Even the supposedly secular Awami League is not immune from this kind of scare-mongering. The current prime minister, Sheikh Hasina, was alleged to have accused Bangladeshi Hindu leaders in New York of having divided loyalties with "one foot in India and one in Bangladesh". Successive events such as this have contributed to a feeling of tremendous insecurity among the Hindu minority.

The fundamentalists and right-wing parties such as the Bangladesh Nationalist Party and Jatiya Party often portray Hindus as being sympathetic to India, making accusations of dual loyalty and allegations of transferring economic resources to India, contributing to a widespread perception that Bangladeshi Hindus are disloyal to the state. Also, the right wing parties claim the Hindus to be backing the Awami League.

As widely documented in international media, Bangladesh authorities have had to increase security to enable Bangladeshi Hindus to worship freely following widespread attacks on places of worship and devotees.

India

Extremist fringes within the broader movement for Dalits, such as Dalit Voice have expressed anti-Hindu views and sentiments, demanding the eradication of Hindus and expressing support for various Islamist groups around the world.

Other countries

South Africa

South Africa is home to a small Hindu minority. In 2006, the son of an Islamic cleric named Ahmed Deedat, circulated a DVD that denounced South African Hindus. The elder Deedat, former head of the Arab funded "Islamic Propagation Centre International" (IPCI), had previously circulated an anti-Hindu video in the 80's where he said that Indian Muslims were 'fortunate' that their Hindu forefathers 'saw the light' and converted to Islam when Muslim rulers dominated some areas of India. His video was widely criticized. While Hindus in South Africa have largely ignored the new anti-Hindu DVD circulated by Deedat Junior, he has been severely criticized by local Muslims, including other members of the IPCI. The IPCI said in a statement that Yusuf Deedat did not represent the organisation in any way. Deedat Junior, undeterred by the opposition from his own brethren, continues to circulate the material.He has placed advertisements in newspapers inviting anyone to collect a free copy from his residence to see for themselves "what the controversy is about".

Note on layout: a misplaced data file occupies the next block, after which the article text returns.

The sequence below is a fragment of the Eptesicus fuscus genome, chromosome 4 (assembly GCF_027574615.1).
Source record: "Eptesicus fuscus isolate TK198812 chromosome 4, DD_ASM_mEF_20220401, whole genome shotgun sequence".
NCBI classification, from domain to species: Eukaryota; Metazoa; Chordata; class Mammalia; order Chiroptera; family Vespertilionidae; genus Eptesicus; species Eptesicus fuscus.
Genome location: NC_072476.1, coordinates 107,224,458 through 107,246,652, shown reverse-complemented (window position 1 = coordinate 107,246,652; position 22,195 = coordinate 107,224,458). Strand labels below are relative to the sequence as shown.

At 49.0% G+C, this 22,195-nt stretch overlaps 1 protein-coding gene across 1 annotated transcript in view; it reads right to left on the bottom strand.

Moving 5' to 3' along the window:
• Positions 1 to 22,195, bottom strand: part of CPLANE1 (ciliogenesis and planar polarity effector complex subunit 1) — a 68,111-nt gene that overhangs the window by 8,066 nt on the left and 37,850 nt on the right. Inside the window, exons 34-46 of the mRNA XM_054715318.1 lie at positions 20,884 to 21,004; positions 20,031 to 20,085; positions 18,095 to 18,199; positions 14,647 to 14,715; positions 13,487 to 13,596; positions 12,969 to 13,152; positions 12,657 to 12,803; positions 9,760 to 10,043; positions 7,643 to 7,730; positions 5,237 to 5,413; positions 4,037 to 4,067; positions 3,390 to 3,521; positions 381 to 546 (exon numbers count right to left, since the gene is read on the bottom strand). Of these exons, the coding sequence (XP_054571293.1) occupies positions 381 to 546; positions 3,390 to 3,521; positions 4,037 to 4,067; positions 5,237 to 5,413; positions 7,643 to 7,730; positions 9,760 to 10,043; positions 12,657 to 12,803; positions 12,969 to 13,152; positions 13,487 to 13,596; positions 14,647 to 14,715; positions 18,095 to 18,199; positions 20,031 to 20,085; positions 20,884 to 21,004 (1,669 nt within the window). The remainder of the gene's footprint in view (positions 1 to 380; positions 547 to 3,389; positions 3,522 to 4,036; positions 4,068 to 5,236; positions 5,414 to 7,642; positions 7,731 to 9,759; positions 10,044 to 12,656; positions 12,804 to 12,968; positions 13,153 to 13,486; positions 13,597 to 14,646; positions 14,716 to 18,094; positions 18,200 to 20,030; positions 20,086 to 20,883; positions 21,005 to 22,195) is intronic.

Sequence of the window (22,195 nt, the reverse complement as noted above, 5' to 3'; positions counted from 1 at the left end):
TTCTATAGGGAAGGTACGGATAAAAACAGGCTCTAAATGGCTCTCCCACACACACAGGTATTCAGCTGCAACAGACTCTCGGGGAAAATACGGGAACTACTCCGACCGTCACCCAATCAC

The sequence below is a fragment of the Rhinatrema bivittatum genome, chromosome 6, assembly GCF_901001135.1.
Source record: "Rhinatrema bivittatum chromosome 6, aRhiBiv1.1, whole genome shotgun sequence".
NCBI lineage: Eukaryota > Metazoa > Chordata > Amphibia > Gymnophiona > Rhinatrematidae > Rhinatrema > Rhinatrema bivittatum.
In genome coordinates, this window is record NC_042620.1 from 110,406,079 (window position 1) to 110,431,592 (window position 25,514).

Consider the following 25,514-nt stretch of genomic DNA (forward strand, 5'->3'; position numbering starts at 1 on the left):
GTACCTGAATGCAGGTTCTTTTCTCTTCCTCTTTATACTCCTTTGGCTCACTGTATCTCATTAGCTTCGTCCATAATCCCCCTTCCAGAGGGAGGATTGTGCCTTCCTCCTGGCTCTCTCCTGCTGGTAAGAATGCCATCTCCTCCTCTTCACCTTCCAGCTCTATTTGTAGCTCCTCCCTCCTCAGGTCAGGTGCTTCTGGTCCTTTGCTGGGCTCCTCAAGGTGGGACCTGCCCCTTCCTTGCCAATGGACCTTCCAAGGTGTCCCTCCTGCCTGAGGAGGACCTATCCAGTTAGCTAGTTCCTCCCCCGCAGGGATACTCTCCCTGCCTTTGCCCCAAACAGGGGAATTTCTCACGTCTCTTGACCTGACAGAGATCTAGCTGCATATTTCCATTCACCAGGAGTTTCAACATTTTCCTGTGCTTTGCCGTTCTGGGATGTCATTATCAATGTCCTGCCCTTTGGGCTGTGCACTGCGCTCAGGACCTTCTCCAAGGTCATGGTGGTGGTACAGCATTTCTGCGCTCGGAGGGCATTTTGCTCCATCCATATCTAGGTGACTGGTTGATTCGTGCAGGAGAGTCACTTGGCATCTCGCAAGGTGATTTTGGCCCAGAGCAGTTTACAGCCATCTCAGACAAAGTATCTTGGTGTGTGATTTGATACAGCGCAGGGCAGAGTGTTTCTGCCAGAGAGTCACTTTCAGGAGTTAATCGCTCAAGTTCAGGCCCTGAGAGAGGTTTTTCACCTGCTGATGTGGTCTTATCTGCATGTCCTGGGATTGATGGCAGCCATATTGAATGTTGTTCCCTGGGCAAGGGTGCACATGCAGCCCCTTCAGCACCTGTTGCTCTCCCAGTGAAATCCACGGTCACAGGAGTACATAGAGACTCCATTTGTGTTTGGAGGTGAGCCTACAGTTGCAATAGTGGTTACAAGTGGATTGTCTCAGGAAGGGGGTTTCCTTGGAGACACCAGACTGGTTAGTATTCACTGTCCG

Anti-Hindu crimes

See also persecution of Hindus

Hate crime statistics against Hindus in North American countries are unavailable. However, it is believed that sporadic bouts of communal and institutional hatred against Hindus have occurred, though their frequency may have decreased in recent years. In the late 1980s a Jersey Citymarker street gang calling themselves the "Dotbusters" targeted, threatened and attacked South Asians, specifically Hindus.

On July 20, 2006, The Hindu American Foundation represented Hindus as a part of a coalition of civil rights, educational and religious submitting comments to the Department of Justice on its implementation of the Hate Crime Statistics Act (HCSA). Enacted by Congress in 1990, the HCSA requires the Justice Department to acquire data on crimes which "manifest prejudice based on race, religion, sexual orientation, or ethnicity" from law enforcement agencies across the country and to publish an annual report of its the findings.

More recent anti-Hindu violence

There have been a number of more recent attacks on Hindu temples and Hindus by Muslim militants. Prominent among them are the 1998 Chamba massacre, the 2002 fidayeen attacks on Raghunath temple, the 2002 Akshardham Temple attack allegedly perpetrated by Islamic terrorist outfit Lashkar-e-Toiba, the 2006 Lahore temple demolition, and the 2006 Varanasi bombings (supposedly perpetrated by Lashkar-e-Toiba), resulting in many deaths and injuries.